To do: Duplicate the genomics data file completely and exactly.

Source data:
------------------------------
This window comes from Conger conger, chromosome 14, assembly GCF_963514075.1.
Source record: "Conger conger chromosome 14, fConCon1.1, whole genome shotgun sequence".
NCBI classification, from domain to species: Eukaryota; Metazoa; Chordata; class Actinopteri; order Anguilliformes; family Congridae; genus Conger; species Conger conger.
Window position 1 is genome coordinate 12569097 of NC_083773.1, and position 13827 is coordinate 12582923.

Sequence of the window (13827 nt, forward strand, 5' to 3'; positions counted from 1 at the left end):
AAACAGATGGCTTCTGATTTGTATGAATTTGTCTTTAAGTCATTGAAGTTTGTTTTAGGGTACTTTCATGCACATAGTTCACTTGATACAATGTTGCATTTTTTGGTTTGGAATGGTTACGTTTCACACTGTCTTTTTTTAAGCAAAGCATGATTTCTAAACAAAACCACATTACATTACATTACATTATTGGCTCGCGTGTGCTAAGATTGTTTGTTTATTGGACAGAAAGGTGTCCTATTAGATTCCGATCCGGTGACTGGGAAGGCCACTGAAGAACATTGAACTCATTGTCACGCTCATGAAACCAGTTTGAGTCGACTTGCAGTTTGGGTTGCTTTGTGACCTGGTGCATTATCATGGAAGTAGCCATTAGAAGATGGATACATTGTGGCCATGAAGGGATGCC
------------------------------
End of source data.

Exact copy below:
This window comes from Conger conger, chromosome 14, assembly GCF_963514075.1.
Source record: "Conger conger chromosome 14, fConCon1.1, whole genome shotgun sequence".
NCBI classification, from domain to species: Eukaryota; Metazoa; Chordata; class Actinopteri; order Anguilliformes; family Congridae; genus Conger; species Conger conger.
Window position 1 is genome coordinate 12569097 of NC_083773.1, and position 13827 is coordinate 12582923.

Sequence of the window (13827 nt, forward strand, 5' to 3'; positions counted from 1 at the left end):
AAACAGATGGCTTCTGATTTGTATGAATTTGTCTTTAAGTCATTGAAGTTTGTTTTAGGGTACTTTCATGCACATAGTTCACTTGATACAATGTTGCATTTTTTGGTTTGGAATGGTTACGTTTCACACTGTCTTTTTTTAAGCAAAGCATGATTTCTAAACAAAACCACATTACATTACATTACATTATTGGCTCGCGTGTGCTAAGATTGTTTGTTTATTGGACAGAAAGGTGTCCTATTAGATTCCGATCCGGTGACTGGGAAGGCCACTGAAGAACATTGAACTCATTGTCACGCTCATGAAACCAGTTTGAGTCGACTTGCAGTTTGGGTTGCTTTGTGACCTGGTGCATTATCATGGAAGTAGCCATTAGAAGATGGATACATTGTGGCCATGAAGGGATGCC